The key to remote onboarding

06 April 2020

By Sarah Knight

The key to remote onboarding

It’s always an exciting time when you’ve got a new member of the team joining you. For some it also comes as a big relief to have found the ideal person with the right blend of skills, experience and that all important cultural fit!

Next up comes the process of navigating your new recruit through the onboarding phase, so they’re fully up to speed on your organisation, their new job and properly integrated with the rest of the team. Get it right and you’ve got an effective, engaged and motivated employee early on who’s more likely to stay and perform better in the longer term too.

Over the last few weeks, a couple of our clients have had to switch their usual onboarding process from face-to-face to remotely, or virtually, at short notice and have done a fantastic job of it while, frankly, having to ‘feel their way’ with it due to the unexpected shift. For others, their entire workforce is home-based anyway – so have had the luxury of time to perfect their approach.

Recently Sarah caught up with a Director of one of those organisations whose entire team have always worked remotely, so have had over a decade to get it right. Here are their tips:

Senior team do the training

The two Directors of this organisation do all of the initial onboarding and training to make sure there’s absolute consistency in how things are conveyed. It also removes the risk of messages being misinterpreted. They’ve found this is particularly important when it comes to the less tangible aspects they cover, like company culture, and means everyone’s on the same page.

That said, while everybody receives the same information, they’ve learned to tailor their communication style, or how long they spend with the onboarding process, to the individual or the role they’re doing.

Bringing the organisation to life

Before anything else, the onboarding focuses on the organisation itself – to bring its purpose, values and vision to life, so it’s embedded in everything the new team member does and how they represent the company, from the outset. The words they use to do this have been carefully crafted and perfected over the years, as has the way they’re delivered.

Setting the scene

As well as making sure that a new joiner has everything they need physically, time is spent from day one coaching them on the best way to approach working from home and what’s expected of them. They focus particularly on the importance of getting in to a good routine and having structure to the working day.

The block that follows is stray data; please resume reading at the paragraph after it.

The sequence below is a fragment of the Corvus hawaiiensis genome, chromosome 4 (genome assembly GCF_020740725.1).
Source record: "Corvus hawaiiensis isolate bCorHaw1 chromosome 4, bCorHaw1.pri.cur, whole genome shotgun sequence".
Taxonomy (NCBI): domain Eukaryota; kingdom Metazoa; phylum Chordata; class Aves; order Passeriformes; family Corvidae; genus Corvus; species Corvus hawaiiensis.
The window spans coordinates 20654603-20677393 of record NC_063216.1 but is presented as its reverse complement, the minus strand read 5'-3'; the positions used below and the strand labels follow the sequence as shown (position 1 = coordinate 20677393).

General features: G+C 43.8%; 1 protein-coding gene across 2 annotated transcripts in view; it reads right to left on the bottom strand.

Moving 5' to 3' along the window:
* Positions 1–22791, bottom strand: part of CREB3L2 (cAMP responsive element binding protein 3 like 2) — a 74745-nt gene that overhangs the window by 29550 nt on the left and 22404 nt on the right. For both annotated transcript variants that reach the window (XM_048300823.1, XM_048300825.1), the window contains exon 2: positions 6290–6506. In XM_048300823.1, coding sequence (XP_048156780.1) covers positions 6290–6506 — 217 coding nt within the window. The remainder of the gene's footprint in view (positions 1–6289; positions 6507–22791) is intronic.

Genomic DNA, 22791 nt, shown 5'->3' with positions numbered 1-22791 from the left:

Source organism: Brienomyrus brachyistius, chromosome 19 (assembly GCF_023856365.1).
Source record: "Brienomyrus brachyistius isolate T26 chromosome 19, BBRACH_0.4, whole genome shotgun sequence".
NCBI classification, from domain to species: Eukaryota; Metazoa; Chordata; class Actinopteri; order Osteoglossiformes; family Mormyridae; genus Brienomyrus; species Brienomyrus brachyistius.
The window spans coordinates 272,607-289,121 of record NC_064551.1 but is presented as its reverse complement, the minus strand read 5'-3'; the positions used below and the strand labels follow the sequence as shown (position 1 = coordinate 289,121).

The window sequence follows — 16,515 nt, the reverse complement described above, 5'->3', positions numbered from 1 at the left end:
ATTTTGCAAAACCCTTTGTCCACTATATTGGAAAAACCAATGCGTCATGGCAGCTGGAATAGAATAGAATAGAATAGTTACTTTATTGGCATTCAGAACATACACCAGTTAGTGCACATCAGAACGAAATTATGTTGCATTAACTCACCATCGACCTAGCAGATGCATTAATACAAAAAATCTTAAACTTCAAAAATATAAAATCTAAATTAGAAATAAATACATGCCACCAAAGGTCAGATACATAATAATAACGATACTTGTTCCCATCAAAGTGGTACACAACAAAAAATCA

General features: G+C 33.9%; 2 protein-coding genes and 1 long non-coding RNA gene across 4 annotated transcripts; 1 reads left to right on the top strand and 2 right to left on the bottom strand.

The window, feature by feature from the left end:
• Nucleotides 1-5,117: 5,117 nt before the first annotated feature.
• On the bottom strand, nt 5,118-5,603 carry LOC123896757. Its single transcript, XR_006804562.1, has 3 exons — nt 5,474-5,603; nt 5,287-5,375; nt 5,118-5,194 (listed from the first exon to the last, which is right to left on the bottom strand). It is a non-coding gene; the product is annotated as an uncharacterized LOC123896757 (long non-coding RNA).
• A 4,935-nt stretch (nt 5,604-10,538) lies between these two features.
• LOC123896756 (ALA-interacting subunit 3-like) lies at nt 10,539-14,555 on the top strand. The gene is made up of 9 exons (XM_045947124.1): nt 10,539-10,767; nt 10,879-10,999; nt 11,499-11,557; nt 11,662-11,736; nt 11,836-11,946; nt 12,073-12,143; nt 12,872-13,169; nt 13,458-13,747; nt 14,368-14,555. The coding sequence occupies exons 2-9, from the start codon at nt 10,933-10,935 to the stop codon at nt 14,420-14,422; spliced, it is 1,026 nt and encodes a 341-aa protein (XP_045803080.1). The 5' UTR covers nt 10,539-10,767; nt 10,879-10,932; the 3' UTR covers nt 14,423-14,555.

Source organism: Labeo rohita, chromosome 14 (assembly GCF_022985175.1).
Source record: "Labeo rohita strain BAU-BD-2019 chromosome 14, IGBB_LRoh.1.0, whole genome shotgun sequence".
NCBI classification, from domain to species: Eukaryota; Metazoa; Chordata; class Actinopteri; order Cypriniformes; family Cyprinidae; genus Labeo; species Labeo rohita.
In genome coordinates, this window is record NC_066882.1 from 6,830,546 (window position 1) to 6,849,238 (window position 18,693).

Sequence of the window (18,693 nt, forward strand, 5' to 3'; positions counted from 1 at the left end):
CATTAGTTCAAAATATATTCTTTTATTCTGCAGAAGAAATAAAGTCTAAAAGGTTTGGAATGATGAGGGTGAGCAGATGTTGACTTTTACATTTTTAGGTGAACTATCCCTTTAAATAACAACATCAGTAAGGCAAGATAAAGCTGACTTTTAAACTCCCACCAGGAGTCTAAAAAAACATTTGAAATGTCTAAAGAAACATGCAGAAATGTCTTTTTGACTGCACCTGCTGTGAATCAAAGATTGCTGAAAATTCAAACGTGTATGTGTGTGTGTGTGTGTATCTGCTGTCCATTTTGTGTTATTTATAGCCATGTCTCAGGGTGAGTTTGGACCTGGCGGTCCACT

Feeling part of team

‘Meeting’ each member of their direct team early on is important and is done on a 121 basis to start with, before they get involved with team meetings. Because this organisation’s not huge, they make it a priority for new joiners to meet everyone individually too, in the first few weeks.

An important part of this team’s working day involves doing the same things at the same time. For example, they have Spotify playlists they listen to in sync. And other technology plays a big part too, to keep everyone on the same page information-wise and to feel connected to each other. They’re also passionate foodies, so at lunchtime, they’ll often prepare food (virtually) at the same time and make a point of shouting about their culinary successes!

And while they are a virtual team for the majority of the time, the company organises physical meet ups too. A Christmas work’s do wouldn’t quite be the same otherwise, would it (although who knows now we’re getting used to hanging out together on Zoom of an evening!)?

Reminders – you’re at work

Being surrounded by physical reminders that you’re at work, at your desk at home, can help – all provided by the organisation. They can also be used to reinforce the values or the culture of the company too. This organisation’s hot on wellbeing so amongst the many things they give their team is a branded water bottle, to encourage them to stay hydrated.

Check in regularly

Once the initial onboarding is complete, the senior team check in regularly – probably more so than if they were office-based. Creating a ‘safe’ environment for honest conversations is key, so any potential issues can be picked up and resolved early-on.

Have you had to take a new approach to onboarding recently? Or is this something that’s ‘business as usual’ for your organisation? Either way, we’d love to hear what’s worked for you.

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